Bank ready for Barings attack from Singapore

Leeson affair: Authorities expected to criticise lack of London supervision in report on pounds 860m crash
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The Independent Online




The Bank of England was bracing itself last night for a barrage of criticism from Singapore, which today publishes its version of the destruction of Barings. Eddie George, the Governor of the Bank of England, will not be available in London to respond to the Singapore report's criticism as he is currently on a goodwill tour of the main Asian financial centres. Singapore is not on the itinerary.

The eight-month investigation into the bankrupting of the merchant bank under pounds 860m of derivatives losses has seen mounting diplomatic tension between the Singapore authorities and the Bank of England over where the blame lies for failures in regulation and supervision.

From the start of investigations into the Barings collapse, the British and Singaporean regulatory authorities treated each other with mutual suspicion. Bank of England investigators complained that that they could only present an incomplete picture because they were denied access to documents and evidence in Singapore, where Nick Leeson, the former Barings trader, carried out his ruinous dealings.

The Singapore International Monetary Exchange (Simex) said yesterday that its disciplinary committee had imposed a fine of Singapore $6.95m (pounds 3.15m) on Barings Futures (Singapore), the local Barings office where Nick Leeson was the senior derivatives trader. Barings collapsed at the end of February.

In June the hearing committee of Simex's board found the British investment bank was guilty of: accepting orders without causing them to be executed on the exchange; breaching its fiduciary duties by permitting the creation of false records in relation to the prices recorded for the position of two accounts; supplying false information to the exchange about the position in its long trades and for dishonest conduct in relation to fictitious trades and entries recorded.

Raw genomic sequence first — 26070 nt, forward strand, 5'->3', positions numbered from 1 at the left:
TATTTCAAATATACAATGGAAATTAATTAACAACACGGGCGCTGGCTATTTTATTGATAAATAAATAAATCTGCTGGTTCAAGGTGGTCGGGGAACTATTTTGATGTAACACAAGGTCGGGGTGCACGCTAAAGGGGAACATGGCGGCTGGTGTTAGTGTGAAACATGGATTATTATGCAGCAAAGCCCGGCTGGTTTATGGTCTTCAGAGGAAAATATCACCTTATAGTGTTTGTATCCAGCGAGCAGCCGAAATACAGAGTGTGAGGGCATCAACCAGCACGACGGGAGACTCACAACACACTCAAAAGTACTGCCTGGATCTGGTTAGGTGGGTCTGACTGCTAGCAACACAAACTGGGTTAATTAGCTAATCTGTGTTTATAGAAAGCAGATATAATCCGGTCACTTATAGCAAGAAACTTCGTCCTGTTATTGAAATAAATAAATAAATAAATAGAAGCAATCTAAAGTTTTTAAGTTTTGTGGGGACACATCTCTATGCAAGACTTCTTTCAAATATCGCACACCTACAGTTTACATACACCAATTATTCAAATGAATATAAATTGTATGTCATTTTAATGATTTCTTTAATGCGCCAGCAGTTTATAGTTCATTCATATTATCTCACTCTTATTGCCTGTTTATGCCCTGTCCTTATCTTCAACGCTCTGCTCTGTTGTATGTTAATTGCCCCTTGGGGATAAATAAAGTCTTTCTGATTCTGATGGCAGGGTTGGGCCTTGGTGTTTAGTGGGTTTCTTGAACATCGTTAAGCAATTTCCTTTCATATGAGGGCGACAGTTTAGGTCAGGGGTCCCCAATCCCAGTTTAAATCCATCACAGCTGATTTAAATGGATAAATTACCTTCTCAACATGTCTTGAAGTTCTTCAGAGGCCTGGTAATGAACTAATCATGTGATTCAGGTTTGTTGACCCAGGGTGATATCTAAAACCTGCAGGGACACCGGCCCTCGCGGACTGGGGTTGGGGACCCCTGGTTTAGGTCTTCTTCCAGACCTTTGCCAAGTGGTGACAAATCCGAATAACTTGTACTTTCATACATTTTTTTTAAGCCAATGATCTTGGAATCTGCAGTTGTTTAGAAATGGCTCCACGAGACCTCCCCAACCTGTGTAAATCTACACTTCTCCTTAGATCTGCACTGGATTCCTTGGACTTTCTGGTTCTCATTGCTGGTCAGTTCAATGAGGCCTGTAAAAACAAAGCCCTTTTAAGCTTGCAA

Singaporean officials had been saying they were worried about releasing their inspector's report, which was completed over a month ago, because of fears that it would prejudice their attempts to have Mr Leeson extradited from Germany and a forthcoming trial in Singapore on fraud and other charges.

There is also the possibility that other Barings executives based in Singapore may be held to account for breaches of the law. The Singapore authorities have been successful in their extradition application, but Mr Leeson's lawyers are appealing, which means he may remain in his Frankfurt jail, where he has received regular visits from his wife Lisa, for several months more. Mr Leeson has sold his version of the story for pounds 450,000 to publisher, Little Brown.

The build-up to the long-awaited publication of the Singapore report by the Finance Ministry, some three months after the Bank of England's account, has been punctuated by insiders' suggestions it will contain savage criticism of Barings' management.

It is not clear however, whether fears of prejudicing pending legal action will mean that parts of the report remain confidential. Although there is little hope it will shed much light on the activities of the state's regulatory authorities, the inspectors have managed to put together a fuller picture of Mr Leeson's activities than was offered in the Bank of England report.

The Singapore authorities are anxious to avoid the Barings fiasco tainting the reputation of the local futures exchange, which has been aggressively built up in recent years.

The British report said the Barings collapse was almost entirely the fault of Mr Leeson and his senior managers, allowing the Bank of England to come out of the affair with only light bruises. Singaporean officials have privately been far more critical in past months about the Bank's supervisory activities, and its failure to be alarmed at the hundreds of millions being sent out of London earlier this year to fund Mr Leeson's speculation.

Since the collapse, the Singaporean authorities have only held one press conference to publicise their view of events. The policy of official silence will partially continue tomorrow as there is no plan to discuss the report which will be published after the stock market closes in the afternoon. There will, however, be a Ministry of Finance press statement accompanying publication of the report.

Diary, page 22